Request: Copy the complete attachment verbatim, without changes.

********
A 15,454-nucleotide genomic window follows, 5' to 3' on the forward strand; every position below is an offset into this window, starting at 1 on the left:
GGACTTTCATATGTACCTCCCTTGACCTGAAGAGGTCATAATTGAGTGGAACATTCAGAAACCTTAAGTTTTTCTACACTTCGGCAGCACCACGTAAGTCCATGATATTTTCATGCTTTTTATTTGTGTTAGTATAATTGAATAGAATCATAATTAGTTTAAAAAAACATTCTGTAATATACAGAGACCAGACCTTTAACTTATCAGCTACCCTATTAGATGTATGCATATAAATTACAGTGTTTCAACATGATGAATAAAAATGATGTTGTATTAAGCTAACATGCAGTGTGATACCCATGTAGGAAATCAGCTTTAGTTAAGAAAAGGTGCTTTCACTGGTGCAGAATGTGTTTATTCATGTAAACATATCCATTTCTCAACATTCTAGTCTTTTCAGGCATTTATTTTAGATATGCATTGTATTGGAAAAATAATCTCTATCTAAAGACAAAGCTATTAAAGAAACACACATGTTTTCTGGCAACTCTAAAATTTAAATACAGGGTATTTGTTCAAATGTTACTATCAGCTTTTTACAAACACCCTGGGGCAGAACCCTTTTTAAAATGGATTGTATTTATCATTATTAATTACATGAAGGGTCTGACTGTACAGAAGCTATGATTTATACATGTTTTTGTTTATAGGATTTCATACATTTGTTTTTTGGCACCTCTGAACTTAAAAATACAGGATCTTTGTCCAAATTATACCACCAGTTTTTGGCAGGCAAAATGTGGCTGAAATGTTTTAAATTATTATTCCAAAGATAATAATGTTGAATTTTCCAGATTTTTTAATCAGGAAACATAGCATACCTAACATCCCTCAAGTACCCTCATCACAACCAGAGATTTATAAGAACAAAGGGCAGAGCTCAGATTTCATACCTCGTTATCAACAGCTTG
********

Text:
A 15,454-nucleotide genomic window follows, 5' to 3' on the forward strand; every position below is an offset into this window, starting at 1 on the left:
GGACTTTCATATGTACCTCCCTTGACCTGAAGAGGTCATAATTGAGTGGAACATTCAGAAACCTTAAGTTTTTCTACACTTCGGCAGCACCACGTAAGTCCATGATATTTTCATGCTTTTTATTTGTGTTAGTATAATTGAATAGAATCATAATTAGTTTAAAAAAACATTCTGTAATATACAGAGACCAGACCTTTAACTTATCAGCTACCCTATTAGATGTATGCATATAAATTACAGTGTTTCAACATGATGAATAAAAATGATGTTGTATTAAGCTAACATGCAGTGTGATACCCATGTAGGAAATCAGCTTTAGTTAAGAAAAGGTGCTTTCACTGGTGCAGAATGTGTTTATTCATGTAAACATATCCATTTCTCAACATTCTAGTCTTTTCAGGCATTTATTTTAGATATGCATTGTATTGGAAAAATAATCTCTATCTAAAGACAAAGCTATTAAAGAAACACACATGTTTTCTGGCAACTCTAAAATTTAAATACAGGGTATTTGTTCAAATGTTACTATCAGCTTTTTACAAACACCCTGGGGCAGAACCCTTTTTAAAATGGATTGTATTTATCATTATTAATTACATGAAGGGTCTGACTGTACAGAAGCTATGATTTATACATGTTTTTGTTTATAGGATTTCATACATTTGTTTTTTGGCACCTCTGAACTTAAAAATACAGGATCTTTGTCCAAATTATACCACCAGTTTTTGGCAGGCAAAATGTGGCTGAAATGTTTTAAATTATTATTCCAAAGATAATAATGTTGAATTTTCCAGATTTTTTAATCAGGAAACATAGCATACCTAACATCCCTCAAGTACCCTCATCACAACCAGAGATTTATAAGAACAAAGGGCAGAGCTCAGATTTCATACCTCGTTATCAACAGCTTG